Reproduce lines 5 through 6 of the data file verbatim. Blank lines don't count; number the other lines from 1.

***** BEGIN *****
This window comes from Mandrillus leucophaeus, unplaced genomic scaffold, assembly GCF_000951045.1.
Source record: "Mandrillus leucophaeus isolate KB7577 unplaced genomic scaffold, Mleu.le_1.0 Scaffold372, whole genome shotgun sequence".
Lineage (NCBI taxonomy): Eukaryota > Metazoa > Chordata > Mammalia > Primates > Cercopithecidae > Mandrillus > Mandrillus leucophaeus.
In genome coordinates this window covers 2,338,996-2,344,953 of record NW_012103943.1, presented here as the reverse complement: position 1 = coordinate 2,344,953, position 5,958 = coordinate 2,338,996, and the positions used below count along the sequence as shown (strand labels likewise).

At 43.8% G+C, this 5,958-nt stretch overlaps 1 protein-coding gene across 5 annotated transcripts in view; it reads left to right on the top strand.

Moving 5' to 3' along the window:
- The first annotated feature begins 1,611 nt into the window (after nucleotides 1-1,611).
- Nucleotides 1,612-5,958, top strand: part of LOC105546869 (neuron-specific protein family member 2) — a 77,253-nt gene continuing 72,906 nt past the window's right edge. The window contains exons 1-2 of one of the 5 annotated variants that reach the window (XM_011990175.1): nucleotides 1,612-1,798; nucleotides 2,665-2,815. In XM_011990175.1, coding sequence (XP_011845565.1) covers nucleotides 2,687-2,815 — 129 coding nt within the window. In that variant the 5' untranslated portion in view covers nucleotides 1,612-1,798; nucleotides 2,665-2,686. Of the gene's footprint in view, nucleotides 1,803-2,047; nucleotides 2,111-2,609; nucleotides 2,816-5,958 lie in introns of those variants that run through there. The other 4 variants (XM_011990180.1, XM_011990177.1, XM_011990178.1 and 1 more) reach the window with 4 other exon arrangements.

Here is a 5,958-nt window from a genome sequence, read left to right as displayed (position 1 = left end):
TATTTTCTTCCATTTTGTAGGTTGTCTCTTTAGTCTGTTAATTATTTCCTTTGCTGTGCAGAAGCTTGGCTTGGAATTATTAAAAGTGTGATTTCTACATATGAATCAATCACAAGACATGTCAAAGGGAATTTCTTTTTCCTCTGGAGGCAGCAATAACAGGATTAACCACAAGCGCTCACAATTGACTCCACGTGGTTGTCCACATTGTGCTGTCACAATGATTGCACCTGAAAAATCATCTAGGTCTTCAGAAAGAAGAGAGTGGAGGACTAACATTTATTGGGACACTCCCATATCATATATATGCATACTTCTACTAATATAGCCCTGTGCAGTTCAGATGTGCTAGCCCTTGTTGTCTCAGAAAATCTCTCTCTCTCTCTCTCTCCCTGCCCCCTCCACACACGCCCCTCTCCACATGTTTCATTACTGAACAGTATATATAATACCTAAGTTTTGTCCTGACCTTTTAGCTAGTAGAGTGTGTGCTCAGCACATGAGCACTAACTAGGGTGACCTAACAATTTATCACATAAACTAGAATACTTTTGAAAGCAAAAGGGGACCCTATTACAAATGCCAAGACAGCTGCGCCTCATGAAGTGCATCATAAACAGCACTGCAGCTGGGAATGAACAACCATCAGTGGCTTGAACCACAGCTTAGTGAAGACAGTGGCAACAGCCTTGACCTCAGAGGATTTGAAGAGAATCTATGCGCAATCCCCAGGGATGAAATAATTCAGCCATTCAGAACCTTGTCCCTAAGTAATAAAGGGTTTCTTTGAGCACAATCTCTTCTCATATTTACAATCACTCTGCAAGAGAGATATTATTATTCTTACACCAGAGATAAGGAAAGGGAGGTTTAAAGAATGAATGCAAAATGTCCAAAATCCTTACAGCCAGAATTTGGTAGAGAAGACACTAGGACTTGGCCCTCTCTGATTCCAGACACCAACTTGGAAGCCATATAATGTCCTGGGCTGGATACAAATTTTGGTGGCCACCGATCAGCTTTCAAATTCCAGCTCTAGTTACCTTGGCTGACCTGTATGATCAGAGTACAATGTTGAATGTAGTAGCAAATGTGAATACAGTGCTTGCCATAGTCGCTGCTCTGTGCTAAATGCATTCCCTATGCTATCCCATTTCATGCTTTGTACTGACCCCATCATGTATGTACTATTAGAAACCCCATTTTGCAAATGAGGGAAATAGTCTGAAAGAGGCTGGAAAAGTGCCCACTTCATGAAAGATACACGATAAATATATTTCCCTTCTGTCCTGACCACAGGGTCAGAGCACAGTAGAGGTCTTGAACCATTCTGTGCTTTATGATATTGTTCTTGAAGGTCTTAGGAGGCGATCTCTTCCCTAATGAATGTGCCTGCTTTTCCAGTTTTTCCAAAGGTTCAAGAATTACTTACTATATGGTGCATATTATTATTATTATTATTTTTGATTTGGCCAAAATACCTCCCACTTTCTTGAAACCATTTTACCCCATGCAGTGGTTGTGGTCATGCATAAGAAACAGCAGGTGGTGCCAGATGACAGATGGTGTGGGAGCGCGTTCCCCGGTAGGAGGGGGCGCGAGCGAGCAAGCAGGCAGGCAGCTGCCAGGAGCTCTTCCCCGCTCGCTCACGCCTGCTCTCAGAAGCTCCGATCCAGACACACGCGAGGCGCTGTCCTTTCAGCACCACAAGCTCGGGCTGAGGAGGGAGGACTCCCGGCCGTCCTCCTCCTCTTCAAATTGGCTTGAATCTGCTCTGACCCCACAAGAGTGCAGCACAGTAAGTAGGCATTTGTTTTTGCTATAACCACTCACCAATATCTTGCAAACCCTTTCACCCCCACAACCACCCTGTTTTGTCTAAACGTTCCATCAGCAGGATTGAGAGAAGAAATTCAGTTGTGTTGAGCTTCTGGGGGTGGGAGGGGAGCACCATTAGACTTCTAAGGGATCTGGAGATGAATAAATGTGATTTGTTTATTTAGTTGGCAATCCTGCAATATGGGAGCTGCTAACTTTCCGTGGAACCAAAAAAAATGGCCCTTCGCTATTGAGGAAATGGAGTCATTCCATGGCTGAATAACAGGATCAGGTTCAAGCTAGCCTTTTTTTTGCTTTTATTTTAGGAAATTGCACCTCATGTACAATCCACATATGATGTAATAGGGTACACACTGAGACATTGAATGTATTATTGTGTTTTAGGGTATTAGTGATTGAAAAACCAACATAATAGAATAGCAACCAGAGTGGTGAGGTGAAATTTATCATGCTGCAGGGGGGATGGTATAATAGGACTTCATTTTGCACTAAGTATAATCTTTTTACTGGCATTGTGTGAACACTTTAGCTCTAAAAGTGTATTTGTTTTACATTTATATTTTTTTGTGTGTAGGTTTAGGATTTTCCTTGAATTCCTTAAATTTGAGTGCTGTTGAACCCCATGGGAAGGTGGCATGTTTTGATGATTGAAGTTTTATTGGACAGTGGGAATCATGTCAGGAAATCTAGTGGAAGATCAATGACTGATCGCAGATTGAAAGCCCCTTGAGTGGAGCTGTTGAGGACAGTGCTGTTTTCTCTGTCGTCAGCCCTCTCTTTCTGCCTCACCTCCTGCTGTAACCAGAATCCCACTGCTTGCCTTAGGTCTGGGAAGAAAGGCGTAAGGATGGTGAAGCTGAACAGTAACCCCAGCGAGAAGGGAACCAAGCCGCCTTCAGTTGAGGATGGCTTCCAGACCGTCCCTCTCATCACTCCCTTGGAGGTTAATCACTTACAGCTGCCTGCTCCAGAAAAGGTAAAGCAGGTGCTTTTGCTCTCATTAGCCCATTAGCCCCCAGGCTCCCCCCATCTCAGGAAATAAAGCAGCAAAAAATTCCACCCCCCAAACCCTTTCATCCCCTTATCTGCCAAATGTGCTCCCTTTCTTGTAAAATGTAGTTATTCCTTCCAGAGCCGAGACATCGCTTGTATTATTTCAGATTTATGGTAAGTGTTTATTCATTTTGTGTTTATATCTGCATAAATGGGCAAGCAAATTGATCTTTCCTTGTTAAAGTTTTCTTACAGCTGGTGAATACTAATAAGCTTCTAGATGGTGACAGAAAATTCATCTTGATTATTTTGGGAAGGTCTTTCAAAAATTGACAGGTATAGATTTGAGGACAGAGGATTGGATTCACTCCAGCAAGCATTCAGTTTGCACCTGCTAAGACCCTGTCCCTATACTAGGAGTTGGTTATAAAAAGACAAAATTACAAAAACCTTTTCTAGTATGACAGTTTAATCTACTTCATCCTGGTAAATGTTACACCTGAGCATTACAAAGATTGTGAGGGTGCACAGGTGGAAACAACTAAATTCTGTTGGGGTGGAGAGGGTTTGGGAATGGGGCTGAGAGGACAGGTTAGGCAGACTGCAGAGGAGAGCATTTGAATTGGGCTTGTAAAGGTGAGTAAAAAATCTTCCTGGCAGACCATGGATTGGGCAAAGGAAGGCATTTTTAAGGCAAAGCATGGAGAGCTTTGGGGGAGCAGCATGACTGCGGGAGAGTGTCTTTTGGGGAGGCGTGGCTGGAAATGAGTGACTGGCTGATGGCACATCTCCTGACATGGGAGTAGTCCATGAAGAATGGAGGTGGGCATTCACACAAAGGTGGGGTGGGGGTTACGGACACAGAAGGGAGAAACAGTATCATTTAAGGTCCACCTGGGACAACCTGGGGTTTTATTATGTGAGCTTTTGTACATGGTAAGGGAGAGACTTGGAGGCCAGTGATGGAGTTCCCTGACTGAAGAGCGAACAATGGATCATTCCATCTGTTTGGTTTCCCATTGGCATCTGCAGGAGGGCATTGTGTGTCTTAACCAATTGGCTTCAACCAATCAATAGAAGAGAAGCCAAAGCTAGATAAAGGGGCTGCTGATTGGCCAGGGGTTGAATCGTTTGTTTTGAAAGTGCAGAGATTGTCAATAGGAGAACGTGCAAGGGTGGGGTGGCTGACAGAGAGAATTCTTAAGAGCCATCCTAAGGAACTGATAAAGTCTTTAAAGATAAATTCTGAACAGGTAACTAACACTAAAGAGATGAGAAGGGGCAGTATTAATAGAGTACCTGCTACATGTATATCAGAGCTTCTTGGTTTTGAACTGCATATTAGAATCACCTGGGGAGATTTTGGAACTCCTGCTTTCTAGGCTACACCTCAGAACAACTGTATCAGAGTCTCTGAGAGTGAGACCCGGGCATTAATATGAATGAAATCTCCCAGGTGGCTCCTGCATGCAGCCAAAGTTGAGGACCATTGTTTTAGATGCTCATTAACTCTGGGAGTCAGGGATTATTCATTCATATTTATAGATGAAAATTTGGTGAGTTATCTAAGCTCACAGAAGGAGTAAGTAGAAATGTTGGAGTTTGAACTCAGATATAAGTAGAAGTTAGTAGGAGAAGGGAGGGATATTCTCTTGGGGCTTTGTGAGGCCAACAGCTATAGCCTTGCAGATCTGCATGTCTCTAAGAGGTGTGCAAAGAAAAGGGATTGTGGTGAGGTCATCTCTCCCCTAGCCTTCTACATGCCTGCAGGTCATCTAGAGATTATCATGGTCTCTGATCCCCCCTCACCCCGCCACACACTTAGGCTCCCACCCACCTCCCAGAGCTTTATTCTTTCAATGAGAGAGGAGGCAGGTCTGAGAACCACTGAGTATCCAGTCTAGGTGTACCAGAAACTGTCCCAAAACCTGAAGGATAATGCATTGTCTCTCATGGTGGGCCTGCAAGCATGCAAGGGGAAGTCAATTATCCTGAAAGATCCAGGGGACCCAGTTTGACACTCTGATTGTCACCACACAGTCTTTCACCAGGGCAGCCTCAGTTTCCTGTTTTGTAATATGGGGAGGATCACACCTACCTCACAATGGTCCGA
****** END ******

At 43.8% G+C, this 5,958-nt stretch overlaps 1 protein-coding gene across 5 annotated transcripts in view; it reads left to right on the top strand.

Moving 5' to 3' along the window: